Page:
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Abnormal Retinal Function Associated With Isotretinoin Therapy for Acne

Richard G. Weleber, MD; Susan T. Denman, MD; Jon M. Hanifin, MD; William J. Cunningham, MD
Arch Ophthalmol. 1986;104(6):831-837. doi:10.1001/archopht.1986.01050180065031.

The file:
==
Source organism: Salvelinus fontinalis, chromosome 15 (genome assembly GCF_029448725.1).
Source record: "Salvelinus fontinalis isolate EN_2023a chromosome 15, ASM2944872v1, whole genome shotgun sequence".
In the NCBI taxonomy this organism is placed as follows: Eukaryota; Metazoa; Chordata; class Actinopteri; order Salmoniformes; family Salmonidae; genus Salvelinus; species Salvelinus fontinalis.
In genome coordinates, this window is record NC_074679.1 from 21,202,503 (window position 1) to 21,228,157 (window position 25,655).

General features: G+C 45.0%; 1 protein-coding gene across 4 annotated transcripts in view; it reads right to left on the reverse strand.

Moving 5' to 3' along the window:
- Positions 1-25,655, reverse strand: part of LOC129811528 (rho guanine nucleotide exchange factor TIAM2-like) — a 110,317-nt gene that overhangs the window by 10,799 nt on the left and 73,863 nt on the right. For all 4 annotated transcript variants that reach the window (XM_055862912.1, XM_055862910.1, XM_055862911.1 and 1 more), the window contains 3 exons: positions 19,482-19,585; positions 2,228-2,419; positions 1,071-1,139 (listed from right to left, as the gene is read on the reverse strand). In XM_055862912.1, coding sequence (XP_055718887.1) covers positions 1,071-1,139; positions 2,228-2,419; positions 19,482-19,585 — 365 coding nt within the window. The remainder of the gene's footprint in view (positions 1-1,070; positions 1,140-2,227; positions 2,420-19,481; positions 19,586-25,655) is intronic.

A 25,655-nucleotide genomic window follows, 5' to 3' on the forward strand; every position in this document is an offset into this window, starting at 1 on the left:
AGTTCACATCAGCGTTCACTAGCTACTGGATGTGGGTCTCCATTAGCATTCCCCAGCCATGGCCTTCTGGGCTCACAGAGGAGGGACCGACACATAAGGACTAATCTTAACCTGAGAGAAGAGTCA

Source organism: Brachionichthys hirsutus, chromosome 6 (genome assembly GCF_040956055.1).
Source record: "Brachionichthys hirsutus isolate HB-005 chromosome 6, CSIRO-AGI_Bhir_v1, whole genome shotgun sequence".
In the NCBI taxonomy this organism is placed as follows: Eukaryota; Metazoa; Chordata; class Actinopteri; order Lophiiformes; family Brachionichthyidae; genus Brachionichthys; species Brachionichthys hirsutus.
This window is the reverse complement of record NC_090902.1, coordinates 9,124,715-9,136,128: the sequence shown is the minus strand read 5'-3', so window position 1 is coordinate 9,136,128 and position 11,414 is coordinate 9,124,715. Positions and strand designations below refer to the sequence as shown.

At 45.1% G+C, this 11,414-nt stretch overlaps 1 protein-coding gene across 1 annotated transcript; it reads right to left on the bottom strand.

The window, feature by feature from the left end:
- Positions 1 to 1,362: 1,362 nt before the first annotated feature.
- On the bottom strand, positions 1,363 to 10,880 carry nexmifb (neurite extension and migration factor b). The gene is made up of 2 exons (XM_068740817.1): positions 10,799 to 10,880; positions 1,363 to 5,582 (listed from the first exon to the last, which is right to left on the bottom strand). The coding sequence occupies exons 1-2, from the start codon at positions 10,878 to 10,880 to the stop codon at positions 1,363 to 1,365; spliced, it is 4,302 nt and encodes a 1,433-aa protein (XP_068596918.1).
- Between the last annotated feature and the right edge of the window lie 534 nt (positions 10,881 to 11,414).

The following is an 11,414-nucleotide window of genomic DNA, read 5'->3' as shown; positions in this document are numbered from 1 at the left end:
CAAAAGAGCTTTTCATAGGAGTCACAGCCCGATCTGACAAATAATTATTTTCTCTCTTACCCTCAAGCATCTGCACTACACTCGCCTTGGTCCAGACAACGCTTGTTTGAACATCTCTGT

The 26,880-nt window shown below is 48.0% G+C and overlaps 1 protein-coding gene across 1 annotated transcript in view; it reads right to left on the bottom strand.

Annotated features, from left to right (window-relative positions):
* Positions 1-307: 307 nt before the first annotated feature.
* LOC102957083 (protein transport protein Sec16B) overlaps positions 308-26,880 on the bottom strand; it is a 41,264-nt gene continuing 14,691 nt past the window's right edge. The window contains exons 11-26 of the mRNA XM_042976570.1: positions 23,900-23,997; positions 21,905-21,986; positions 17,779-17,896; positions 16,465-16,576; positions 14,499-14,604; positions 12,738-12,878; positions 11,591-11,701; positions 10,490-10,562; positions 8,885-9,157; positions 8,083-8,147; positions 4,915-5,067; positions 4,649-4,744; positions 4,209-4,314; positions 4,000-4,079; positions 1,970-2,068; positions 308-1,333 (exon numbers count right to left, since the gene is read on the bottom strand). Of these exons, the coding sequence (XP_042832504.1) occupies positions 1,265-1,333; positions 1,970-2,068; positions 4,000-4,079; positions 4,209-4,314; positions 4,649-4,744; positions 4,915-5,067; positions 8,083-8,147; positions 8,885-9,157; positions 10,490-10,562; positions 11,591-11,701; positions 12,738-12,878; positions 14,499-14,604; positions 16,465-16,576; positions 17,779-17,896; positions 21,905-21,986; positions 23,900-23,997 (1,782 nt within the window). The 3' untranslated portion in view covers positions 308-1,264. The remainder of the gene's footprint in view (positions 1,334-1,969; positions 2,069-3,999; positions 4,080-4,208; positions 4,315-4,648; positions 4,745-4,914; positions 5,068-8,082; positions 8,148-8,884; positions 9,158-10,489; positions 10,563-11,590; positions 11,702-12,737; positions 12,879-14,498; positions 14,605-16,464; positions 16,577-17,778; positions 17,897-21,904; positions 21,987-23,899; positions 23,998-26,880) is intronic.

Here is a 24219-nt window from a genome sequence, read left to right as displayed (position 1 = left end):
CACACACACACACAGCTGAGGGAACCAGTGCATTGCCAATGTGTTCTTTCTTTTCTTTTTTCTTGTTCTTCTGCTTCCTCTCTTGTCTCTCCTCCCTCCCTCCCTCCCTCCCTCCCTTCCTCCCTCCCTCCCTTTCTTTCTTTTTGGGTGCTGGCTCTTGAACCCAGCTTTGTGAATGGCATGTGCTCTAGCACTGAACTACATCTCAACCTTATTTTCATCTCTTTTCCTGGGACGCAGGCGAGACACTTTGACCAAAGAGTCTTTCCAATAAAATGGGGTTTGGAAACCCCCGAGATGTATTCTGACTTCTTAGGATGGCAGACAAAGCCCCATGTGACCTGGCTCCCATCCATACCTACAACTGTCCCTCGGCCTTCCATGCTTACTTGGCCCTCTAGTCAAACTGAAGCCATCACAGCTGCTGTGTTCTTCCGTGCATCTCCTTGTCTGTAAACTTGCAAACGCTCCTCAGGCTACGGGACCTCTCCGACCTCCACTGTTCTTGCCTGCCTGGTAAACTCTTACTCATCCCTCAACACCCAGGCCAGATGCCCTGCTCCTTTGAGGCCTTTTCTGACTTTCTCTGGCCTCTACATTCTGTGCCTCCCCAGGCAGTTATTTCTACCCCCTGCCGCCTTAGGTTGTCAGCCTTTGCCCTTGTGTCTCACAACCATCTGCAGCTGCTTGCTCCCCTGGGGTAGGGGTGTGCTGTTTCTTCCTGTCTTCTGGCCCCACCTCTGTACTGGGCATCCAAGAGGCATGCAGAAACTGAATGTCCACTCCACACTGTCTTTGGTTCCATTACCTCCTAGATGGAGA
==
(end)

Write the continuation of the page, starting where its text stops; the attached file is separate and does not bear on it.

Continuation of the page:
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• Three of 50 patients treated with isotretinoin (1 mg/ kg/day) for cystic acne complained of poor night vision and/or excessive glare sensitivity. While still receiving the drug or shortly thereafter, two patients were found to have abnormal dark-adaptation curves, with elevations of either cone or rod thresholds, or both. Two patients had abnormal electroretinograms (ERGs). One had a mildly abnormal electro-oculogram. The dark-adaptation curves were normal for one patient several months after isotretinoin therapy was discontinued. Two patients had elevated cone thresholds at least one year later. Six months following cessation of therapy, the ERG was still abnormal for one patient, but continued improvement was evident at 25 months; for the second patient, the ERG was normal at one year. Analysis of Naka-Rushton parameters for the ERG scotopic b-wave stimulus-response curves indicated response compression for two patients, as evidenced by a reduction in the maximum response. For one patient, the half-saturation constant was elevated 0.7 log units, suggesting reduction of retinal sensitivity, perhaps from decrease in retinal photopigment concentration. We suspect that isotretinoin may compete for normal retinol binding sites on cell surfaces or transport molecules. A prospective study is currently underway to determine if a clinically measurable adverse effect on retinal function is seen with greater frequency.


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